Bouquet: Build Analytics Into Every App

Engineers need dedicated analytics for their own needs

Analytics, an addictive feature in apps

Ever noticed how more and more apps now offer analytics as a feature to their users?

For example: my run tracking app offers a set of graphs about my activities. The utilities company provides online analyses of my electrical and gas consumption over time, with year-over-year comparisons and benchmarks with similar homes. Online banking provides analytics on how my monthly spending is split between categories.

A graph from Runkeeper

The list goes on. Apps provide analytics because users find them useful and addictive. I always check my stats after a run. I have a feeling that a better understanding of my usage can help me improve what I’m doing: taking more steps per minute running uphill, turning the heater down a notch, buying less stuff on amazon, etc.

I’ve come to expect analytics from the apps that I use. It’s a feature that has become as common as using location services, receiving notifications, viewing HD video.

So how do engineering teams go about providing those analytics features in their app?

Analytics are a commodity, right?

When I ask around about how engineering teams build their analytics, I consistently get the same two answers. The first answer is: “we use Google Analytics / Mixpanel / some other tool for our analytics. That’s how we track user behaviors on our app.”

But then I rephrase my question to get the second answer, the one I’m looking for: not your own internal analytics but the one you provide to your users as a feature. The answer becomes: “Oh yeah well our team built that internally”.

I’ve found that from almost all of the companies I talked to, notably the smaller ones. Yep: the same folks who develop everything else in the customer portal or mobile app, also have to develop this feature called “analytics”.

Really? You’re spending your precious engineering resources rebuilding something as commoditzed as analytics? How can that be? I mean, there are so many analytics tools out there, why are you rebuilding stuff that already exists?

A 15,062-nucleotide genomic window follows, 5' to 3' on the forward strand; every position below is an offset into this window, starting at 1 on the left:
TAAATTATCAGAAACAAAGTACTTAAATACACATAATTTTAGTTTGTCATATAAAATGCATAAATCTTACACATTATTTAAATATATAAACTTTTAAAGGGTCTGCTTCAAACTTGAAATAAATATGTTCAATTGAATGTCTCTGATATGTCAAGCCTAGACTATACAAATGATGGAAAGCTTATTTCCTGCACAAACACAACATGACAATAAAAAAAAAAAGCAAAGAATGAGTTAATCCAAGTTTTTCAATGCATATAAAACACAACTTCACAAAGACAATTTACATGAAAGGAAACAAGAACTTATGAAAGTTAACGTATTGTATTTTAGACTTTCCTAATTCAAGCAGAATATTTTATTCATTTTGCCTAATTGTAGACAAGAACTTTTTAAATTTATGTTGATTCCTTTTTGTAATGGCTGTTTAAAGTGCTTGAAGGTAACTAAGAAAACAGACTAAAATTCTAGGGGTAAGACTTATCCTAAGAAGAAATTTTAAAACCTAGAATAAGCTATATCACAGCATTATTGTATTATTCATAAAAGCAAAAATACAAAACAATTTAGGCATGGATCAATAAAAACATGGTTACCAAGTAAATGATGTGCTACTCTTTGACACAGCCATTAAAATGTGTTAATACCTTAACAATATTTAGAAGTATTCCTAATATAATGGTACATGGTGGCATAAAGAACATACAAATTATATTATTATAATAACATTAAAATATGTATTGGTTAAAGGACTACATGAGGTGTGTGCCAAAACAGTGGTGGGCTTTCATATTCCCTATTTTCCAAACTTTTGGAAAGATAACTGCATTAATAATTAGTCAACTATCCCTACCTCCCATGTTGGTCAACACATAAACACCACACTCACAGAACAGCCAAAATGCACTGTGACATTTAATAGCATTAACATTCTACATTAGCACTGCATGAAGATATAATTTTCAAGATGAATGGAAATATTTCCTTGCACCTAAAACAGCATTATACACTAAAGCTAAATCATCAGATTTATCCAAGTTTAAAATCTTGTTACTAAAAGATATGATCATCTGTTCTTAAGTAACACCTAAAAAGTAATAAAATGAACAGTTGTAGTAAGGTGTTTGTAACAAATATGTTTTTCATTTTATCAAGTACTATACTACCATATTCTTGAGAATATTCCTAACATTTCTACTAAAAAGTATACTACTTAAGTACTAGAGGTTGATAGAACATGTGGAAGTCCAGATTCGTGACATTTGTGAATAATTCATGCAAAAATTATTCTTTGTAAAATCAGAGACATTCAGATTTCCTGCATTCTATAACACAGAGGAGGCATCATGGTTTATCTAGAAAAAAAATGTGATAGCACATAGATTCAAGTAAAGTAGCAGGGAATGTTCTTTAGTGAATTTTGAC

In other words, isn’t this a classical Build vs Buy problem?

Specialized analytics

Let’s take a look at an example. As a user, I connect every so often to my utilities portal (PG&E) to check out my bill and find out why it’s so d**n high. Analytics have prime real estate on the portal:

My utilities (PG&E) dashboard

In fact, this whole section is outsourced to a specialized company, Opower (that now belongs to Oracle), so PG&E have chosen the “buy” vs the “build”. At what cost? Plenty of sources online confirm that they paid… $90M over 7 years. Now that’s a high stakes project.

The investment is justified by “increasing customer engagement”. I’m not the only one to find these analytics addictive!

Analytics for engineers

How about customizing an out-of-the-box analytics tool? Business intelligence (BI) and analytics tools are designed for internal teams and analysts. They’re loaded with features to slice and dice and present data in every conceivable way in order to meet the needs of business analysts (not end users of your app).

I’ve heard app developers relunctant to pay a license price for analytics that consumes their margin as their number end users and data volumes increase. But BI tools are based on that model.

On the other hand, end users need a cool story around their analytics, something engaging and useful. Something designed by a designer, not an analyst. And that’s why engineers end up building the feature themselves.

To roll it out in their app, engineers need… APIs. They’re happy with web development frameworks, not SQL.

Bouquet, the toolkit for developers to build analytics into their app

So we came up with our new version of Bouquet. It’s a tool for engineers, for software developers to build cool analytics features for their users. With Bouquet, they get the interactivity and the freedom of design and implementation they need to provide the best experience to their own end users, while saving on engineering time and effort.

The Bouquet collaboration interface

Download it for free. Connect it to your own database. Create cool metrics — I have solar panels and the solar company’s monitoring app tells me how miles were not driven, how many mature trees were grown, how much crude oil wasn’t used by converting my clean solar production into cool metrics.

Cool metrics from Sunpower

Embed those analytics into your product using a simple REST API. No more SQL. Open it up to thousands of users in a secure, reliable way. Use the visualization of your choice. Use the storage of your choice: your database on premise or in the cloud.

And this comes now with cloud-based collaboration that works like magic. Even if your data are on premise, you work with people inside and outside of your organization to create the analytics you need for your app. A business analyst in your Hong Kong office can craft the metrics while your designer in San Francisco creates the mockups and your front-end development team in India can implement it.

Analytics play a key role in making your users happy. In the age of IoT and big data it’s what you will differentiate on.